Jason: You’ve just got to spend one of those Bitcoins from the first block.

Leo: Spend one of those Bitcoins. Yep. And Craig Wright can’t, won’t do it. So bye-bye, Craig. By the way, he’s fled the country. He was in Australia and he fled the country because he’s being investigated by Australian tax authorities. Oh there—ok. 

Jason: Yea, goodbye.

Leo: Where is that? Is that Gavin’s blog? No, it’s Craig’s blog. He says, “I’m sorry. I believed that I could do this. I believed that I could put the years of anonymity and hiding behind me.” Classic con man. Never admit, never admit guilt. “But, as the events of this week unfolded and I prepared to publish the proof of access to the earliest keys, I broke. I do not have the courage. I can’t do it. When the rumors began, my qualifications and character were attacked. When those allegations were proven false, new allegations have already begun. I know now that I am not strong enough for this.” Oh that’s it. It’s not that I can’t do it, I’m just not strong enough. “I know that this weakness will cause great damage to those that have supported me, and particularly to Jon and Gavin. I can only hope that their honor and credibility is not irreparably tainted by my actions. They were not deceived, but I know that the world will never believe that now. I can only say I'm sorry. And goodbye." Oh, man.

Jason: Goodbye.

Leo: I didn’t see that. Thank you for pulling that up, Jason. I hadn’t seen that. Oh, I could do it. I really could. But I’m not gonna. Ok. A little light comedy. Anything else you guys want to talk about before we wrap this thing up here? I think you’re flagging.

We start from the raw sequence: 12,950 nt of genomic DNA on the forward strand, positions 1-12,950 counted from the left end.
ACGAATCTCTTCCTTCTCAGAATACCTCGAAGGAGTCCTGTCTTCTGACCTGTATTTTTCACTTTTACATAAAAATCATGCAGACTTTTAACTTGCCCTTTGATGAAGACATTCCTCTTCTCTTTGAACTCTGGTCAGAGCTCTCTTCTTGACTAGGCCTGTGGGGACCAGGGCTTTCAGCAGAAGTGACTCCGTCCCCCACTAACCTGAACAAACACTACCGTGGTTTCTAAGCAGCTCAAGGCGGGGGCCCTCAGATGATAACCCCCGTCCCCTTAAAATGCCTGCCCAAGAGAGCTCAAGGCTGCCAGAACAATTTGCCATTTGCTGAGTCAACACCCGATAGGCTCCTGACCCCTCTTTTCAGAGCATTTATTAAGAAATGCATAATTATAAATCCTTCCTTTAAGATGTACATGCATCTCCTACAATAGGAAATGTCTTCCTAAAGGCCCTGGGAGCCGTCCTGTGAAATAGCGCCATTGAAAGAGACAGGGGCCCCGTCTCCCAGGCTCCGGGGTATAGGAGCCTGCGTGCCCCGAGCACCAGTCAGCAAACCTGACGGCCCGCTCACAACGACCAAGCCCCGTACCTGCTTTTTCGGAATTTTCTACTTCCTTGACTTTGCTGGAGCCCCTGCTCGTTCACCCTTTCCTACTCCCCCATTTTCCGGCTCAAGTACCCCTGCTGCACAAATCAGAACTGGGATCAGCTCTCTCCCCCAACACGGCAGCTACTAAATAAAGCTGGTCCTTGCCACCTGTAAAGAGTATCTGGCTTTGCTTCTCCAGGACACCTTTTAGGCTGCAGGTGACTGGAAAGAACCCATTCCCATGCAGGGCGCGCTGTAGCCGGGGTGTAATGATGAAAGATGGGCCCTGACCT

Luria: Cats.

Leo: Cats. Kitty cats?

Jason: Cats. Content.

Leo: You want to know how I do that?

Jason: Cats with context. Curated cats with context.

Leo: Everybody should do this. This is a good solution. Oh. Nevermind.

Luria: (Laughing) Nice.

Jason: We’ve reached the end of the internet everybody.

Leo: Well, we’ve done all we can. The internet’s over. Obviously it’s If this is wrong, then I’m just going home. I’m sorry. I don’t have the strength to go on. I believed in what I was doing but apparently you don’t. What the heck? Is it gone? Am I getting it wrong? Contributor.

Jason: Contributor.

Leo: Thank you. Anyway the idea is—geez Louise. You see fewer ads and you support the sites you visit. Is Recode one of these? I think it might be because I think I see kitty cats. 

Kurt: I don’t know. I wish I did know, but sorry I don’t. You’re speaking to the wrong person.

Leo: It doesn’t have to be kitty cats but I happened to choose kitty cats. So you see, I’ve contributed $10 bucks. And I’ve only spent $.077 cents. They give you the money back at the end of the month if you haven’t spent it. That’s because I’m running an ad blocker too. Whoops. Whoops. Shouldn’t do that. These are all the sites that get a little bit of money every time I visit them. And then in your settings you can choose, instead of the ads, what you’d like to see. And I choose kitty cats. It doesn’t have to be. I could be anything. But see, wouldn’t you like that, Callie?

Luria: I would. I would very much like that.

Leo: So here’s your choices. Replace ads with neutral, transparent, or kitty cats. Well why wouldn’t you choose kitty cats?

Luria: Why not? Come one.

Leo: You actually can provide your own image if you wish but.

Luria: But what’s the fun in that? I mean they’re random cats, right?

Leo: Oh, it’s different every time. It’s awesome.

Luria: Yea.

Leo: And it’s really good on mobile. Because you know, for some reason, sites with mobile, with ads are worse on mobile. There are just ads everywhere and now I get kitty cats everywhere. Highly recommended.

Luria: And they make your day.